Denise Neil

People behind ads are getting sneakier

The invention of the DVR was glorious in so many ways, not the least of which was that television fans could reclaim hours and hours of their lives once lost to sitting through commercials.

With the help of that handy FF button, breaks in the television action went from five minutes to five seconds.

This is bad for the advertising industry, obviously, and I've had twinges of guilt about that.

But lately, those clever ad folks have found a way to weasel their way back in.

They're making commercials we actually don't want to miss.

I started noticing this a few years ago. Television stars such as Steve Carell of "The Office" would get movie roles, and the smarties who sold ad time on "The Office" realized that people who love Steve Carell on television might also like to see him on the big screen. So they'd fill commercial breaks with trailers for "The 40 Year Old Virgin."

I'd be mindlessly scanning past Scott Conklin's latest peculiar pitch when suddenly, Carell's face would appear. My finger would instinctively cease the fast-forwarding, and even though I'd been fooled into thinking "The Office" was back on, of course I wanted to learn about the movie.


The latest tactics are even more brilliant.

"Mad Men" has been airing retro-style commercials for products such as Dove, Suave and Vaseline.

The spots feature Don Draper-esque ad guys in the 1960s batting about ideas for ad campaigns. If you don't know better, you stop on the ad, thinking the show's returned.

Then, you stay because, hey, it's kind of "Mad Men"-ish.

"Glee" fans last week might have noticed the clever commercials sprinkled throughout the breaks starring members of the cast.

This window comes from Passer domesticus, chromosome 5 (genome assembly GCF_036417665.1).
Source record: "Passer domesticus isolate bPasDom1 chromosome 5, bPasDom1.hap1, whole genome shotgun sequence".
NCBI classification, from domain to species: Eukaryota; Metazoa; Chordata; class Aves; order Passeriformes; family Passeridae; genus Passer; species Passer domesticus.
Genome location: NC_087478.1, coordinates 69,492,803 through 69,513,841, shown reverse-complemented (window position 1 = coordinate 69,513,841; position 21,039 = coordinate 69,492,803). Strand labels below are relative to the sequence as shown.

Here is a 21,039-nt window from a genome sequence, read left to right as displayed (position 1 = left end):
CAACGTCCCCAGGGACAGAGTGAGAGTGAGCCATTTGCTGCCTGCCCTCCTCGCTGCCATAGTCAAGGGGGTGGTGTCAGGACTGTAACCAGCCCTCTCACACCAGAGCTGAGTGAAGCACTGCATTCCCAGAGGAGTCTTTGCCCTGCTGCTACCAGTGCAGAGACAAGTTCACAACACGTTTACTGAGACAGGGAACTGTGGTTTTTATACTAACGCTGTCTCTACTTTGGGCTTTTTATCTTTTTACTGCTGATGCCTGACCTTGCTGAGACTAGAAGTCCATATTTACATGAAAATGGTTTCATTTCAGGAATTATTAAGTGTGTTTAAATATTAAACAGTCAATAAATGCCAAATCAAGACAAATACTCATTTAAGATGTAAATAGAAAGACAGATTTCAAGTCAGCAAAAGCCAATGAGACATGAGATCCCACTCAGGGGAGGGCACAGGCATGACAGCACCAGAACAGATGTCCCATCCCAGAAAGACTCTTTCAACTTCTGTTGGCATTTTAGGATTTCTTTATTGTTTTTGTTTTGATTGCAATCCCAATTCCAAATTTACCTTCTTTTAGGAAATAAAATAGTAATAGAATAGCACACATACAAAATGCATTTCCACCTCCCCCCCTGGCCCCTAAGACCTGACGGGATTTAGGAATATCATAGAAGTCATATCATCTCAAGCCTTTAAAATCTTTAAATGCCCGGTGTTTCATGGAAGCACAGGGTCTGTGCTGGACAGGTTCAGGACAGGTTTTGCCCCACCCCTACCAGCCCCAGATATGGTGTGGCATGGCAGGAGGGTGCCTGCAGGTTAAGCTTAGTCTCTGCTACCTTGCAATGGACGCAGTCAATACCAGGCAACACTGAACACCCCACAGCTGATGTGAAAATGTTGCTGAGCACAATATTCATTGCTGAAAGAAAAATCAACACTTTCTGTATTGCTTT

There are several of them, and they're advertising Members Project, an American Express initiative that's encouraging people to volunteer, vote and donate to charity.

One of the best ads (they're all viewable on YouTube) is titled "Don't be a Sue" and features Jane Lynch's Sue Sylvester displaying some of her less charitable personality traits.

She's orating, public service announcement style, about the reasons she could take a stand to save the earth but really doesn't want to bother.

There's really no good reason, the way Sue "C's" it.

"What do animals do but poop on your lawn and make you feel guilty about how delicious they are?" she says in the spot. "Why should children by burdened by the tyranny of reading? Words are hard!

"The arts? They don't need your support. What artists do need is soap. Seriously. The next time you meet an artist, smell him. I swear they rub their armpits with onions," Sue says, just before bumping a child off a picnic bench.

The end of the commercial implores viewers: "Don't be a Sue. Do something good instead."

Sue's spot is one of several, and each is filled with can't-miss, "Glee" style humor.

Farewell, hours of life once reclaimed.